UK re­tail­ers: un­happy new year?

The Week - - City -

“Good­bye Jones Boot­maker, adios 99p Stores, RIP Mul­tiy­ork, Jaeger and Agent Provo­ca­teur.” These were among the ca­su­al­ties that led Deloitte to re­port a 55% jump in the num­ber of high-street re­tail chains (those with more than ten shops) go­ing bust last year, said Patrick Hosk­ing in The Times. It’s no sur­prise that some are go­ing un­der in the face of the on­line chal­lenge (as well as ris­ing rates and wage bills). This week’s profit warn­ing from Mother­care is an­other omi­nous sign. If the Gov­ern­ment is se­ri­ous about slow­ing this “bru­tally Dar­winian” process, it must act ag­gres­sively now to level the play­ing field on tax be­tween bricks-and­mor­tar shops and on­line.

Are Bri­tain’s bricks-and-mor­tar re­tail­ers in “ter­mi­nal de­cline”, asked Matthew Vin­cent in the FT. Yes, to judge by the Christ­mas pe­riod re­sults from Deben­hams: sales fell 1.3% and shares plunged by 11 times that. No, sug­gests cloth­ing-to-home­ware chain Next, where fes­tive sales rose 1.5%, send­ing its shares up 6%. One bright spot ap­pears to be food, said Sarah But­ler in The Guardian. Early data sug­gests spend­ing held up strongly. Mor­risons an­nounced bet­ter-thanex­pected Christ­mas re­sults on Tues­day, with Tesco, Sains­bury’s and M&S due to pub­lish their fig­ures later in the week.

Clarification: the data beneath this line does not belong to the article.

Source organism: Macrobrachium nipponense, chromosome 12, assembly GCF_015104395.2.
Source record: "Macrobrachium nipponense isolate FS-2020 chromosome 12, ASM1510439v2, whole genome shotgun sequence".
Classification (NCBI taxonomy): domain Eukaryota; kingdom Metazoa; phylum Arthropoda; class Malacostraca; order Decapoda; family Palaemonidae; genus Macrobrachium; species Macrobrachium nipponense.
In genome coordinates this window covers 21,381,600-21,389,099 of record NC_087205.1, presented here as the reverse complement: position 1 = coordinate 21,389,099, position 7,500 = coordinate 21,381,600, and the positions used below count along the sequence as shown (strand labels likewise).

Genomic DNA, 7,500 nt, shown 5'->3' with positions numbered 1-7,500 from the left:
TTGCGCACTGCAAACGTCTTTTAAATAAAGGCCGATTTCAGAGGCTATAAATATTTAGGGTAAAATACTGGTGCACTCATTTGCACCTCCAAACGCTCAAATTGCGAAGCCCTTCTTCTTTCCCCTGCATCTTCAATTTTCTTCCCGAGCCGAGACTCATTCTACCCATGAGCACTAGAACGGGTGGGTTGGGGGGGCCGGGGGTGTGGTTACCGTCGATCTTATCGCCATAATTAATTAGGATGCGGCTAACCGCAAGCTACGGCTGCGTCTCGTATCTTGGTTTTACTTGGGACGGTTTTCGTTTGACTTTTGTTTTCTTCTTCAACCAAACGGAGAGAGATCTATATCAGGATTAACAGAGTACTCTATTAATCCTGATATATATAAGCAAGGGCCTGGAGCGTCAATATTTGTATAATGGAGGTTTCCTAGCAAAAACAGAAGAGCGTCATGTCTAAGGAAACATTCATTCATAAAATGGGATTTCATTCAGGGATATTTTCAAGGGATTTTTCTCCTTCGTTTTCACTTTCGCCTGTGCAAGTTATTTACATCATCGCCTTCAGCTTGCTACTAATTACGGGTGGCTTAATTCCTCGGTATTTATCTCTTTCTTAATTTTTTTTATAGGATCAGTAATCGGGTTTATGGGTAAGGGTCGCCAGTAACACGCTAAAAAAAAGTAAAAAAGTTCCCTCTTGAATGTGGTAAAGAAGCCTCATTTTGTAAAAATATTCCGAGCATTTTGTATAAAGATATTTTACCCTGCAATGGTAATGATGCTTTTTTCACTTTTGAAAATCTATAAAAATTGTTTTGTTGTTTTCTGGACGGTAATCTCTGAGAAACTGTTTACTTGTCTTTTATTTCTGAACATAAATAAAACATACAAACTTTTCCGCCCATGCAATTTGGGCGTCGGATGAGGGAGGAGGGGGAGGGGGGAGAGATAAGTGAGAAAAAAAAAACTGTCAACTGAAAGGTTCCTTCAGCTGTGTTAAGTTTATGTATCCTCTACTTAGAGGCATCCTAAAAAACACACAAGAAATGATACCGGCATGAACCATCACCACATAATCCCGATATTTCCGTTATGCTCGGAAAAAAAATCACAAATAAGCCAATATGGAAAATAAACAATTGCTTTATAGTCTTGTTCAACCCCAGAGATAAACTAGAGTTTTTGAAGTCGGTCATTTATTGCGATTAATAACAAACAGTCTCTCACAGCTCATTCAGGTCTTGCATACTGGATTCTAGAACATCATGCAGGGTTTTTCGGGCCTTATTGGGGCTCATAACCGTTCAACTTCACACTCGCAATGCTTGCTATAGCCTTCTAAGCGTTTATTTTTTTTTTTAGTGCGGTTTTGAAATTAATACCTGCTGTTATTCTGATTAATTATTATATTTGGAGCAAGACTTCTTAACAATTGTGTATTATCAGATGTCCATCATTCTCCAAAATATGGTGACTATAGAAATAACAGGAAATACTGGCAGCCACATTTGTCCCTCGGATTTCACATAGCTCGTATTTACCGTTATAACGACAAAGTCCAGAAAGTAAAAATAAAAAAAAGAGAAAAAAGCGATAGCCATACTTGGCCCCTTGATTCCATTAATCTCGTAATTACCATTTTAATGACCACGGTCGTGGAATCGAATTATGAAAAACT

Too many tra­di­tional re­tail­ers moan about their prob­lems while do­ing noth­ing to “rein­vent them­selves”, said Matthew Lynn in The Daily Tele­graph. How about cre­at­ing spa­ces in DIY stores to learn about home im­prove­ments, or of­fer­ing makeover and fit­ness classes in de­part­ment stores? How about di­ver­si­fy­ing into services, such as fix­ing prod­ucts? Or us­ing new tech – such as us­ing vir­tual re­al­ity in clothes shops – to make shop­ping eas­ier? Or of­fer­ing home de­liv­ery to make it more re­lax­ing? “Not ev­ery chain can be saved – but far more could be than looks likely right now.”

High street ca­su­alty

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